Former Macomb County Prosecutor Eric Smith convicted of corruption

Former Macomb County Prosecutor Eric Smith will spend four years on probation for his role in a corruption case.

In August, Smith pleaded guilty to official misconduct in office, tampering with evidence in a civil case and conspiracy to commit fraud. As part of that plea, he must return $25,000 to the forfeiture fund authorities say he stole.

Authorities say Smith, along with others, used the funds to throw parties, install security systems at his home and more.

Michigan Attorney General Dana Nessel filed a sentencing memorandum seeking forfeiture of Smith’s public pension in the case. The Public Employee Retirement Benefit Forfeiture Act only allows for the forfeiture of pension benefits earned after the first act resulting in a felony conviction.

The first offense Smith pleaded guilty to occurred on March 24, 2014, and as such, the forfeiture statute begins on that date and Michigan criminal law does not allow for more extensive forfeiture, Nessel’s office said.

“The fact that Eric Smith has been allowed to keep any portion of his pension after years of violating the public trust demonstrates that the law in this regard is woefully inadequate to address the scope of Smith’s crimes,” Nessel said. “I would encourage our legislative partners to reconsider the law that limited our prosecutorial power to remove the full pension benefits of such prolific thieves of public dollars and public trust.”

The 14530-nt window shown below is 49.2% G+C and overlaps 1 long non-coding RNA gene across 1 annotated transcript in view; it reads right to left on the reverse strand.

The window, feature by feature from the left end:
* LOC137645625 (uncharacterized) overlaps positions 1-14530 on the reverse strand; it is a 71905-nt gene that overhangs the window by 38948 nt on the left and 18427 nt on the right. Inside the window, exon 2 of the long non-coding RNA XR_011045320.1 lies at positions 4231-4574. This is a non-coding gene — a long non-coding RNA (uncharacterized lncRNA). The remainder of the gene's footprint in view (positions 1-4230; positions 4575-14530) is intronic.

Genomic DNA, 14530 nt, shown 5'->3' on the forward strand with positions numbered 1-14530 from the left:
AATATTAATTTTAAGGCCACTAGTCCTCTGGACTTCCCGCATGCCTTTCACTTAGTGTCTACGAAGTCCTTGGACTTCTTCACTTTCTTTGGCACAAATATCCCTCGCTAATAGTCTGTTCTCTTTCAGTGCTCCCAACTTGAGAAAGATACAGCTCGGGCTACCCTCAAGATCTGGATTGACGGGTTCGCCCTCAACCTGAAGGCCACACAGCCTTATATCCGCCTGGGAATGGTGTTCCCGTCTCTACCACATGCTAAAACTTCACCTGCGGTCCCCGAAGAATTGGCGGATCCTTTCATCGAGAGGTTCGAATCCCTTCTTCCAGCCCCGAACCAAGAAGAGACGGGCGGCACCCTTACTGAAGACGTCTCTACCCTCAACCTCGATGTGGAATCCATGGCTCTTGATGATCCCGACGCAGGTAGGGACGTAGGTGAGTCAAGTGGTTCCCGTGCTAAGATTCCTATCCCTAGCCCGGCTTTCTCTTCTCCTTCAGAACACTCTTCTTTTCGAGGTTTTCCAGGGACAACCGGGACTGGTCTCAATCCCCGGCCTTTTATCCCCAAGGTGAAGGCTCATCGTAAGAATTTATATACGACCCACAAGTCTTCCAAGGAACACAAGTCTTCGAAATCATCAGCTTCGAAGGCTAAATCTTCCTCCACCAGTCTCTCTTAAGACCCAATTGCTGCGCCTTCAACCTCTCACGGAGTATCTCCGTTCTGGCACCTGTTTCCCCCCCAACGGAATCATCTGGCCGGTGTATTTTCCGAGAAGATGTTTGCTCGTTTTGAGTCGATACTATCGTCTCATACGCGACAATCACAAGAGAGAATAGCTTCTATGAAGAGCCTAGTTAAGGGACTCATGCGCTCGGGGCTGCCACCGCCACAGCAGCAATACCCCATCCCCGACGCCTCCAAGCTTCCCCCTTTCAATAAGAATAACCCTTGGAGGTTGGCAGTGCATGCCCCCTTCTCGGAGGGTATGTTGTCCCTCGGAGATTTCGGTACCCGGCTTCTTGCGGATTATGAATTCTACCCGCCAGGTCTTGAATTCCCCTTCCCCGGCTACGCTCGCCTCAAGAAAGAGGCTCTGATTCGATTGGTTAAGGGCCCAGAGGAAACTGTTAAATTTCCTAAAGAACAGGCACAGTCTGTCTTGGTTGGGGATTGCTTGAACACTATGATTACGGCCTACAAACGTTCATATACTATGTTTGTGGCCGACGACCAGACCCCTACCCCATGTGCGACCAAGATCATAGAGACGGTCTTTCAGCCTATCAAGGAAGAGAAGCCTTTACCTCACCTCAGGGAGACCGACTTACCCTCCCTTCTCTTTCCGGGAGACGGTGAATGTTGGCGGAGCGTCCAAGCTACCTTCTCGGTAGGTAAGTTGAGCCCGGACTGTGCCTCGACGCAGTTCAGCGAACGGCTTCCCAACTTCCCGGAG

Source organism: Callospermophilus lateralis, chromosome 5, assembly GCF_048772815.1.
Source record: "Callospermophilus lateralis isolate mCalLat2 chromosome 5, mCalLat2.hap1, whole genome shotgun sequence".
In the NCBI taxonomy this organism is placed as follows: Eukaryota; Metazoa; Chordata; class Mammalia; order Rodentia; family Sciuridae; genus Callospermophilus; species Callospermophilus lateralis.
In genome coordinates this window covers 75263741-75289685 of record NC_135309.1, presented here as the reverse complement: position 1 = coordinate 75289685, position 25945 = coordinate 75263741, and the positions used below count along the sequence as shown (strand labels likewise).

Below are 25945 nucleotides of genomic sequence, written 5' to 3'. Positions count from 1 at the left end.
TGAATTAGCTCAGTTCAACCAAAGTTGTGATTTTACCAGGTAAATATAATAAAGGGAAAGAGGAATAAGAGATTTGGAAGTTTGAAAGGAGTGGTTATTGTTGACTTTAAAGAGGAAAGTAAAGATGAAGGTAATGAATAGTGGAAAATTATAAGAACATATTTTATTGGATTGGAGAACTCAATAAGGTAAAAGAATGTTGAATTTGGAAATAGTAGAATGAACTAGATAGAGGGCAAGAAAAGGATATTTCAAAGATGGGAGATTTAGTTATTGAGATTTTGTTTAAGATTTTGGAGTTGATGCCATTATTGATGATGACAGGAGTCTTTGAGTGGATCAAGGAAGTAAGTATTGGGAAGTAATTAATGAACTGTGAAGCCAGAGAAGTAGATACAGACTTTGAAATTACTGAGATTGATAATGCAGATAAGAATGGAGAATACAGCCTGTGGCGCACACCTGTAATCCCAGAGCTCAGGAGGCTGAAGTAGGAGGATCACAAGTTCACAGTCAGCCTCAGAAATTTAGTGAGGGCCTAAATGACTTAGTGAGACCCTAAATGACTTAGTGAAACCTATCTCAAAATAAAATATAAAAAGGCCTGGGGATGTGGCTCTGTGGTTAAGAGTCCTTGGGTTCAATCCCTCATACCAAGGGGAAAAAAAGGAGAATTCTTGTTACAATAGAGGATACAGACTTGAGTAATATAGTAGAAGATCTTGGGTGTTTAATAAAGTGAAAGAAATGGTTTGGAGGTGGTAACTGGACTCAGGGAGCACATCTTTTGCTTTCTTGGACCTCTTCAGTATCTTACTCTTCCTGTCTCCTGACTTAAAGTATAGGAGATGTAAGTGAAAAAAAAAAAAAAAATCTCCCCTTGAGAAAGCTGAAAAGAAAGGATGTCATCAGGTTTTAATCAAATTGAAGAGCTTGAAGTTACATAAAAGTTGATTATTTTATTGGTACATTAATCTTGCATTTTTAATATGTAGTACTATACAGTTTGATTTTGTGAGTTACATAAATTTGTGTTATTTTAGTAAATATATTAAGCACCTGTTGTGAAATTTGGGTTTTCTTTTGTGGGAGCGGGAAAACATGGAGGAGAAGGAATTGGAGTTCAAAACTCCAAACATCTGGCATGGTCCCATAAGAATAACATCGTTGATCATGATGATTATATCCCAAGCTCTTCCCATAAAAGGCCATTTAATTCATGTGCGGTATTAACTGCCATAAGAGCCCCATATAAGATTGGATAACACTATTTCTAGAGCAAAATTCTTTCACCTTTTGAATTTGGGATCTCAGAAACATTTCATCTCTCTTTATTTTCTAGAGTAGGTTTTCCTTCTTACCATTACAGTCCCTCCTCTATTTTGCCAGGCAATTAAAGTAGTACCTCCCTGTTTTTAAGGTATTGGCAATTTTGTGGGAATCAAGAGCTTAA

Derrick Miller, 39, pleaded guilty in 2022 to refusing or neglecting to account for county money to a public official, a misdemeanor, as part of a scheme with Smith to hide accounts and expenses.

Related: Former Macomb County Prosecutor Eric Smith Sentenced to 21 Months in Prison, Fined $20,000

Ben Liston, 61, a former Macomb County chief assistant prosecutor, pleaded guilty in 2020 to three counts of willful neglect of duty by a public officer in public trust. Liston, under his plea agreement, forfeited his law license, was ordered to pay $16,000 for his crimes, and will serve two months in jail.

William Weber, 42, a private contractor, falsified an invoice misrepresenting the installation of a security system that it was for a county property when it was actually installed at Smith’s home. He pleaded guilty in 2021 to conspiracy to commit an illegal act by an illegal method. Weber was ordered to pay $23,960 in restitution to the county.


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